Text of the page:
TERRY GALLAGHER: It’s good to be here, Chuck. Thank you.

CHUCK JAFFE: Let’s start with tender-offer funds because they’re becoming increasingly popular but a lot of people don’t really understand how they work. So we are talking about unlisted actively managed interval funds and tender-offer funds, explain how a tender offer fund works, maybe a little bit of a refresher on interval funds too.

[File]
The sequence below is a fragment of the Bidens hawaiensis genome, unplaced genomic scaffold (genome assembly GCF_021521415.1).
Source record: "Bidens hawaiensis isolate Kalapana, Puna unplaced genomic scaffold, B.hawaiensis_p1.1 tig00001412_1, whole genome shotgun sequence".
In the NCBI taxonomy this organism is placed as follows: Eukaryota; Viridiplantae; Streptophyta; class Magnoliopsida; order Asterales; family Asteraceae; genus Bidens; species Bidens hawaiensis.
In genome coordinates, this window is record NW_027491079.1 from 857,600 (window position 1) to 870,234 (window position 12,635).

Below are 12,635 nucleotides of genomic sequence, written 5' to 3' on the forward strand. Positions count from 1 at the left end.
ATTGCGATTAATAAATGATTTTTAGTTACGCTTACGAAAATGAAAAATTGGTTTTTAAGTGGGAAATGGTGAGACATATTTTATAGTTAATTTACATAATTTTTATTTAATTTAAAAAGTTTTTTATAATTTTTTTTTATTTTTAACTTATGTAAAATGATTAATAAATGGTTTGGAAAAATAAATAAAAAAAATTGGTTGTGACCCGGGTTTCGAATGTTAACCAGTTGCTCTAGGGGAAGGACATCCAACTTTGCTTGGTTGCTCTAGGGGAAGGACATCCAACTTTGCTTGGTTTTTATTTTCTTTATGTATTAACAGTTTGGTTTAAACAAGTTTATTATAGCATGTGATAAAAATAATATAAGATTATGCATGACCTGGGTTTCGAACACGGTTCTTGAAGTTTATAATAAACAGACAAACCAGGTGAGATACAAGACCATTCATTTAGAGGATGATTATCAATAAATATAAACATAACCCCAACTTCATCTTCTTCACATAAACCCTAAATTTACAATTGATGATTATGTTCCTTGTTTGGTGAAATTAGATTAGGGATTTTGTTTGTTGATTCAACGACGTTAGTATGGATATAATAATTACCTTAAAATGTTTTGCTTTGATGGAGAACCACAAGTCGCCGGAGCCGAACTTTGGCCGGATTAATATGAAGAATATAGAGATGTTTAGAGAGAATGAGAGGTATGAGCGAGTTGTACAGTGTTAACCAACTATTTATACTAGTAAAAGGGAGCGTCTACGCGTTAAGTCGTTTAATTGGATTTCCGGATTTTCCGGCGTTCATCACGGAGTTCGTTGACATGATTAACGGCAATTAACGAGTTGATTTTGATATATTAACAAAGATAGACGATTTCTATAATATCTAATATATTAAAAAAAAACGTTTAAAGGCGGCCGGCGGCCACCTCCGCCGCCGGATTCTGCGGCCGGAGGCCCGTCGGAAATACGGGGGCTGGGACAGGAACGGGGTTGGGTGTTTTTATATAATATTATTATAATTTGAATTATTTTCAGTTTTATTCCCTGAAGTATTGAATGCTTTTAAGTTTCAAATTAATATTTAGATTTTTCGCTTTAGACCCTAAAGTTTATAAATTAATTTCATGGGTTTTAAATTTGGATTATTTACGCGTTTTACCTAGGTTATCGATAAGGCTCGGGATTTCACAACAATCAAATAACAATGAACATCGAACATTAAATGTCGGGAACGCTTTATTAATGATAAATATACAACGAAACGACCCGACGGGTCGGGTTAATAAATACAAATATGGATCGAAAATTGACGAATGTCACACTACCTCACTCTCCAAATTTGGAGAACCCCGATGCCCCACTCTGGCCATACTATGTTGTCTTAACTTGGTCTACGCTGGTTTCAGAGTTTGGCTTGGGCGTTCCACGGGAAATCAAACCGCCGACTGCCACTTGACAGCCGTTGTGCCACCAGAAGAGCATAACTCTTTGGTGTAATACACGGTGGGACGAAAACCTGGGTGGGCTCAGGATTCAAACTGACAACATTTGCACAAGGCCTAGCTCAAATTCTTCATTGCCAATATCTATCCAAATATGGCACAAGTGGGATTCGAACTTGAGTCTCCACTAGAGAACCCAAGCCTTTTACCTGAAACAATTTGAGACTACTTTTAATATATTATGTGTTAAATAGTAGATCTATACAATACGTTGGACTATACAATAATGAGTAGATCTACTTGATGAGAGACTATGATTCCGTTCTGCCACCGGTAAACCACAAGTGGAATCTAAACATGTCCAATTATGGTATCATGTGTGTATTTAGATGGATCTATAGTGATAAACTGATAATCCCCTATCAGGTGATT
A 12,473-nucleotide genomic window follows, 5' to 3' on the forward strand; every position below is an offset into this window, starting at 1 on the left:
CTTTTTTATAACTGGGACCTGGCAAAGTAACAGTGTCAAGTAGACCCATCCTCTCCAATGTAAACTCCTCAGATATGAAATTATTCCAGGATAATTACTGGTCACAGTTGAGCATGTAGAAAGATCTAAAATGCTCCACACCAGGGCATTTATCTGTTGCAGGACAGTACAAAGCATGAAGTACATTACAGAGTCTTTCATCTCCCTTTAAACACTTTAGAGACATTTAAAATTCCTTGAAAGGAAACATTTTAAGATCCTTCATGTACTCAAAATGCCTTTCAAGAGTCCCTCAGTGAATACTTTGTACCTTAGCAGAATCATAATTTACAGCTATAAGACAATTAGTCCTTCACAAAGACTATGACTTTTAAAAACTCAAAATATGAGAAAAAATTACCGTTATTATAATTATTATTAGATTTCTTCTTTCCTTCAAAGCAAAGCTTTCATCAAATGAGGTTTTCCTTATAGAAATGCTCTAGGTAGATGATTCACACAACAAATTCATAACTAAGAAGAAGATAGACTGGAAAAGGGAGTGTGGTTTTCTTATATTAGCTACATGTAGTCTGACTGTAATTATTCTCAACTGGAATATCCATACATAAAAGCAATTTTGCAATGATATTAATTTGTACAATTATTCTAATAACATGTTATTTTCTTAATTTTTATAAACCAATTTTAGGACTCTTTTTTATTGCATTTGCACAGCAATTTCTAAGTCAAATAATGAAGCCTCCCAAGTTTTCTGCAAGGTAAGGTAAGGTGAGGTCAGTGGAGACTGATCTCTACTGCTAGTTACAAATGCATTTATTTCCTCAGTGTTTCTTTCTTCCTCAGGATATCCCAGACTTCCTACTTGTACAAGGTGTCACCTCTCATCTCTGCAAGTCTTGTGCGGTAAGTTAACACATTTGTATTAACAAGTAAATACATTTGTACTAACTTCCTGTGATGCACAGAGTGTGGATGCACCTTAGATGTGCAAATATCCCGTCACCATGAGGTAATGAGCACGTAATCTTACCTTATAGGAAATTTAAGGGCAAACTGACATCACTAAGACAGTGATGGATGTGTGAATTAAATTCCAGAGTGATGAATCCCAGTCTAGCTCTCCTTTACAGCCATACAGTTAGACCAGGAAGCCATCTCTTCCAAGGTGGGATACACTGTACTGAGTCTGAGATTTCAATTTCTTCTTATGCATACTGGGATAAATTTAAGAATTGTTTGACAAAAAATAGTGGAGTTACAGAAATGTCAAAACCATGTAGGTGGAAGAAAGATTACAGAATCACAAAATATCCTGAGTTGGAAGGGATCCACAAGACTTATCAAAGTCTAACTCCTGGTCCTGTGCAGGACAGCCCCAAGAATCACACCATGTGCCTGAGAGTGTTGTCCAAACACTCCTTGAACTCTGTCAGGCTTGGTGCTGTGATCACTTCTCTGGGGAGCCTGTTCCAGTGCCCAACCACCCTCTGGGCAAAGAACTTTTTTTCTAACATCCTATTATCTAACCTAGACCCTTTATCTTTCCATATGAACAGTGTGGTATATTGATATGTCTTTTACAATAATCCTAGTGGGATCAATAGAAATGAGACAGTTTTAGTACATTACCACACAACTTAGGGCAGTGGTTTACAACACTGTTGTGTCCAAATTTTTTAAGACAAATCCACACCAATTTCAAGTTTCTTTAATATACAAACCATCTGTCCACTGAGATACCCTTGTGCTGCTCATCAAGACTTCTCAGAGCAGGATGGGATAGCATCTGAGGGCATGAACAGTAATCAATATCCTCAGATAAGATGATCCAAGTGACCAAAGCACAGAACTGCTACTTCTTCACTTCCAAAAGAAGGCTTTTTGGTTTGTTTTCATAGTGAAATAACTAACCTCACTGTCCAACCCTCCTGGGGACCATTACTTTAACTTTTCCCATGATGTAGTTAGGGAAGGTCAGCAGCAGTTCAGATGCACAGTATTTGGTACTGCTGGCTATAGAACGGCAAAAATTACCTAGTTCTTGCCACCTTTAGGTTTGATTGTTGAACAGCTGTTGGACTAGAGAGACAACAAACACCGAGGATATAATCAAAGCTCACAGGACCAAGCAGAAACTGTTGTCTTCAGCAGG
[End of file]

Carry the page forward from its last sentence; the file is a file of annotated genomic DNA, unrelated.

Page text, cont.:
TERRY GALLAGHER: Sure. Structurally tender-offer funds and interval funds work the same. An interval fund typically offers purchases on a daily basis, while tender offer funds offer purchases on a monthly or quarterly basis. Both offer repurchases but interval funds are defined in their offering documents, the timing and the amount that they will take, while tender offers have more flexibility in the amount tendered and the timing of those tenders. Either could be offered to retail or accredited investors, but what really drives the decision between the two is the type of investments that are going to be offered inside of the vehicle and whether there’s going to be a performance fee involved. Basically if the underlying investment itself would only be available to accredited investors, than the fund itself would only be available to accredited. Also, only accredited investors can invest in a fund that has a performance fee. Retail funds can only have what’s called a fulcrum fee, which has a fee that will go up and down depending on the performance of the fund.